Sketch showing the optical cavity with the Bose-Einstein condensate at its centre. Credit: Keßler et al.
Sept. 3, 2021 (Phys.org) -- Researchers at the Institute of Laser Physics at the University of Hamburg have realized a time crystal in an open quantum system for the first time. Their paper, published in Physical Review Letters, could have important implications for the study of exotic phases of matter in quantum systems.
"The primary objective of our research is to investigate dynamical phases of matter known for how their properties change over time in an orderly manner," Hans Keßler, one of the researchers who carried out the study, told Phys.org. "During my Ph.D. studies, my colleagues and I investigated the phase transition from a homogenous BEC to a self-ordered super-radiant phase and we were studying how the system reacts on a quench from one steady state to another."
A time crystal is a unique and exotic phase of matter first predicted by the American physicist Frank Wilczek in 2012. Time crystals are temporal analogs of more conventional space crystals, as both are based on structures characterized by repeating patterns.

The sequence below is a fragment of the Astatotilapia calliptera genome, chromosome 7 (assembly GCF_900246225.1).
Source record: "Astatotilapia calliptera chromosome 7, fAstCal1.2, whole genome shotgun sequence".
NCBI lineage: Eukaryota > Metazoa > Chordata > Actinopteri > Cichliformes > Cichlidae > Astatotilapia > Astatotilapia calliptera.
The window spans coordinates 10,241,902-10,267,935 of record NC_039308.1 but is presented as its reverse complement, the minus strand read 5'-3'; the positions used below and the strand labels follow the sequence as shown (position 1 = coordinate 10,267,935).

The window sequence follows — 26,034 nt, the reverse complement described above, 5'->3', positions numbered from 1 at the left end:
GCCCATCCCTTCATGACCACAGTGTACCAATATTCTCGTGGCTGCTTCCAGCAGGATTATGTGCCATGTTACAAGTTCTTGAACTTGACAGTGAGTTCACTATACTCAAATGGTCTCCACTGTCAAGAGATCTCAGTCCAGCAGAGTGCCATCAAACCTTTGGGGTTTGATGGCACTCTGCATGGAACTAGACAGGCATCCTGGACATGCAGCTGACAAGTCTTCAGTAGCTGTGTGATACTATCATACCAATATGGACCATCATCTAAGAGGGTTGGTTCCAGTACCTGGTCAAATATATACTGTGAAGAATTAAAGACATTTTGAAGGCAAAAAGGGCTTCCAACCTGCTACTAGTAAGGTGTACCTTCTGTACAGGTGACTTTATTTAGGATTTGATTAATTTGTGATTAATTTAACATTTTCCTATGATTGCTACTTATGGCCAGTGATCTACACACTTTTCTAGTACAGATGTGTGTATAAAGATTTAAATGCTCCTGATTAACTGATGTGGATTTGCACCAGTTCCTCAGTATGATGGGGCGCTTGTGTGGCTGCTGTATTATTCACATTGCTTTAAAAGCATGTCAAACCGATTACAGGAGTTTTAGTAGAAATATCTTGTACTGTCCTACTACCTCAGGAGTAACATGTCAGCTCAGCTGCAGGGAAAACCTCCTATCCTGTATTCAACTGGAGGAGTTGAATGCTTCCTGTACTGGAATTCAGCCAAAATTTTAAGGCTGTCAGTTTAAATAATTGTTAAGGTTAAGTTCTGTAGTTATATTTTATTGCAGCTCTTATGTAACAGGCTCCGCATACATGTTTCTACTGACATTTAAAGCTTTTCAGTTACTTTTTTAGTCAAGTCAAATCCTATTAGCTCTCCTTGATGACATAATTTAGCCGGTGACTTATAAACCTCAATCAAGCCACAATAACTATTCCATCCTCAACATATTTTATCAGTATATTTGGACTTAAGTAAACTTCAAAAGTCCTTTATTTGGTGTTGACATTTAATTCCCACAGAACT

Instead of forming repetitive patterns across three-dimensional (3D) space, as space crystals do, time crystals are characterized by changes over time that occur in a set pattern. While some research teams have been able to realize these exotic phases of matter, so far, these realizations have only been achieved using closed systems. This raised the question of whether time crystals could also be realized in open systems, in the presence of dissipation and decoherence.